By Alexis Moore
The MET is a fantastical odyssey. Years of history, worlds of visual poetry sit – there for you to remember the past, to see yourself more clearly, to exist in a different time and space. It is a vast maze of paintings and people. It is easy to get lost in. I did, of course, and so I found something.
I stumbled upon it in the midst of an intense flurry of work and stress and peering over the cliff into adulthood. Also, my phone was dying. So I sat, and then I wandered, and there it was.
It reminded me of something. The art was great; full of wondrous beauty and talent and special somethings; a sort of testament to the idea that what makes “true” art is not age or someone important’s say so*. But I got stuck in their words. The placards told the stories of their art, and were woven with such pure love and wisdom that I was reminded of what I had forgotten. Why do we make art? Why do I make art? My constant state of self questioning meant these answers were often lost.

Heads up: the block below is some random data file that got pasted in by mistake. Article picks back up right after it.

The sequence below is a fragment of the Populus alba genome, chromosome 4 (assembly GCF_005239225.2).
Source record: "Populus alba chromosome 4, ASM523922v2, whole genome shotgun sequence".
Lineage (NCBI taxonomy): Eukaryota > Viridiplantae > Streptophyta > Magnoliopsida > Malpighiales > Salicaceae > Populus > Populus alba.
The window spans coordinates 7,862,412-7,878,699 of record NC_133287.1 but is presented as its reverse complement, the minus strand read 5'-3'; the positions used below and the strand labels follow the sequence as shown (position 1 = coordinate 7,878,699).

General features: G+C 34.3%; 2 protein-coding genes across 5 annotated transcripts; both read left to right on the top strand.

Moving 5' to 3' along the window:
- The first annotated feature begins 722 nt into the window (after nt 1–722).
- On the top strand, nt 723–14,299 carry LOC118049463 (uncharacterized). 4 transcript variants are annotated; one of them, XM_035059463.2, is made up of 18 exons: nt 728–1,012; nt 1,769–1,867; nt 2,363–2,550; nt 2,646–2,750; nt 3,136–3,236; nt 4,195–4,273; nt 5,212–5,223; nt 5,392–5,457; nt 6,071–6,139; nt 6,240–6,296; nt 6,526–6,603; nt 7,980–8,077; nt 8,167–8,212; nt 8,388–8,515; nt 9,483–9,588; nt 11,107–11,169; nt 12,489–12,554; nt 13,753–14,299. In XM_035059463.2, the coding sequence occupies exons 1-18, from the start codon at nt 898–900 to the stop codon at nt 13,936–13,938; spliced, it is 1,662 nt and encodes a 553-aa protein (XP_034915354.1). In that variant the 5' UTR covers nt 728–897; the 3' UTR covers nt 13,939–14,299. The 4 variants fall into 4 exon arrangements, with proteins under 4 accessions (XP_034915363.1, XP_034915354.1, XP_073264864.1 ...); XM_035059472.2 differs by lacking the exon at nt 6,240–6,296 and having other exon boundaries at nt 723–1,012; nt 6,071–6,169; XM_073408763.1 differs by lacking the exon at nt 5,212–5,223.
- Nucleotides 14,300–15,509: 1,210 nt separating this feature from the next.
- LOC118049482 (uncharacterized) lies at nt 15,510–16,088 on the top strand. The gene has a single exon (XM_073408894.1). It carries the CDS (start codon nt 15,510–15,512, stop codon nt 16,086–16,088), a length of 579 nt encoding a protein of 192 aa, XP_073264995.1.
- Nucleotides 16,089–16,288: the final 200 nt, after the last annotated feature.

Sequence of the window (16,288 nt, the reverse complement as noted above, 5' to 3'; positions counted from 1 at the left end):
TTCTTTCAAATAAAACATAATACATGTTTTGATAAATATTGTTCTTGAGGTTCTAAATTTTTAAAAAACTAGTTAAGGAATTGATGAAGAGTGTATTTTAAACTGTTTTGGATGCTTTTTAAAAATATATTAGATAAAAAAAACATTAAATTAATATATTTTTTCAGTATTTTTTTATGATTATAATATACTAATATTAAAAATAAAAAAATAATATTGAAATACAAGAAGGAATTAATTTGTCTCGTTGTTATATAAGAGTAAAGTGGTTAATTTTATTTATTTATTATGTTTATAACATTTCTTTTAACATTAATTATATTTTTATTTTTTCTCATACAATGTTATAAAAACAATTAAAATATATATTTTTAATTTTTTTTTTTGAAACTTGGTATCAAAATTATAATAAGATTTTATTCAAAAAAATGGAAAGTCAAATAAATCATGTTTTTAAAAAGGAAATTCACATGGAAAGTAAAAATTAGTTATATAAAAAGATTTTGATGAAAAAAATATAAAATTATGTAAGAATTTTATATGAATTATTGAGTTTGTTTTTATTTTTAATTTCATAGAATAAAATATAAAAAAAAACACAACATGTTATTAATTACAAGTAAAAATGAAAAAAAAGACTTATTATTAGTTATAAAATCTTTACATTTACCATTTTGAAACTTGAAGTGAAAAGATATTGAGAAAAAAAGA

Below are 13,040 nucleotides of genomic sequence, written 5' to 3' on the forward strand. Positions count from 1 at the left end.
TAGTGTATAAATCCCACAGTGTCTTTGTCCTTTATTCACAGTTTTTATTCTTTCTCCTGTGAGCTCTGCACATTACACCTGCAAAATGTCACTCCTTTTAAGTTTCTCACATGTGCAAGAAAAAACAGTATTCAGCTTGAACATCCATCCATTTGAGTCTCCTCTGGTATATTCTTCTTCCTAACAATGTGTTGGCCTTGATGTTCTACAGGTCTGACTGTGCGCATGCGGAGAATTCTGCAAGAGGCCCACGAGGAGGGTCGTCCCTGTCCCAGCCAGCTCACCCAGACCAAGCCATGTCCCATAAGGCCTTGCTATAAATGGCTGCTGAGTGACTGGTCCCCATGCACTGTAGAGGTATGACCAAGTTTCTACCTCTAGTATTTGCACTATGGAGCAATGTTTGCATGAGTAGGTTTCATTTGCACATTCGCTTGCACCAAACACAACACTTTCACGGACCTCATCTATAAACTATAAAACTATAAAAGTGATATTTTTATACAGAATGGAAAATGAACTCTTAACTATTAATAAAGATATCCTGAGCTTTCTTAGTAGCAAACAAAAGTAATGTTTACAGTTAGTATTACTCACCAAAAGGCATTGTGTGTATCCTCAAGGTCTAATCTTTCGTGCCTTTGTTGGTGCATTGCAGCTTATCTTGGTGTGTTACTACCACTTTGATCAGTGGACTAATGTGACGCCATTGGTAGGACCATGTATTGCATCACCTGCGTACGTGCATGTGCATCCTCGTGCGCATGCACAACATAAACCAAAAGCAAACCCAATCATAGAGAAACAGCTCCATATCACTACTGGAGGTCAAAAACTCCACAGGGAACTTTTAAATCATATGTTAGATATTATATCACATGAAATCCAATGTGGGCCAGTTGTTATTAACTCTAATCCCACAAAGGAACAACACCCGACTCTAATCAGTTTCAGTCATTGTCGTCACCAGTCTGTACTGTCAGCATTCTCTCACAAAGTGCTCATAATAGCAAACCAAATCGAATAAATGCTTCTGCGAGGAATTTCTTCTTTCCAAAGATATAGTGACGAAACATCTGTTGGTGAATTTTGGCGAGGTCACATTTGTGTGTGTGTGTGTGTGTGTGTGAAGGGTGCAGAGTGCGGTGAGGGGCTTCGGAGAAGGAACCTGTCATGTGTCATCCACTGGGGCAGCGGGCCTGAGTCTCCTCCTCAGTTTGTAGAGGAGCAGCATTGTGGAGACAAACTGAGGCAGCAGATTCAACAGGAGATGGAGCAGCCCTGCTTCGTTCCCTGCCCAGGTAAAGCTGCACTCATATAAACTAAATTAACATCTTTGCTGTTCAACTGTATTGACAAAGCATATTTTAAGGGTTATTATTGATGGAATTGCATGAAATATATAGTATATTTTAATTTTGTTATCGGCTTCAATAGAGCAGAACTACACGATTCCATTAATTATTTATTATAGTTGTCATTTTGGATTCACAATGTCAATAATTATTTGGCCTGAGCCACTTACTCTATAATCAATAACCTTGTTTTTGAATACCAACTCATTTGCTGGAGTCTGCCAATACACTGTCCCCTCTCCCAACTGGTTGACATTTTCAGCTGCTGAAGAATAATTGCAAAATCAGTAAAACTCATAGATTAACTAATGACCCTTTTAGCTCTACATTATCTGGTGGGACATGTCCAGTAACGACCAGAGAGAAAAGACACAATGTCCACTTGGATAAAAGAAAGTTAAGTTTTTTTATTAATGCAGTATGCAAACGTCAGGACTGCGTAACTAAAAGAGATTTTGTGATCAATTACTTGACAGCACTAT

Their words gave me hope. Imagine healing hands coming out from walls – lifting you up, nursing your wounds. It was me asking “Does it even matter?” and in return, a “yes, DUH, here’s why.”
That cliché about kids having some second sight that adults seem to have lost? It’s true. I got to go back to it and find a new sense of wonder. It was magical.
I captured some of their works in crappy iPhone photos. They were originally meant just for me, and thus don’t even try to do it justice. Of course, all rights go to the artists, who are brilliant.
Featured photograph credit: Ana Corey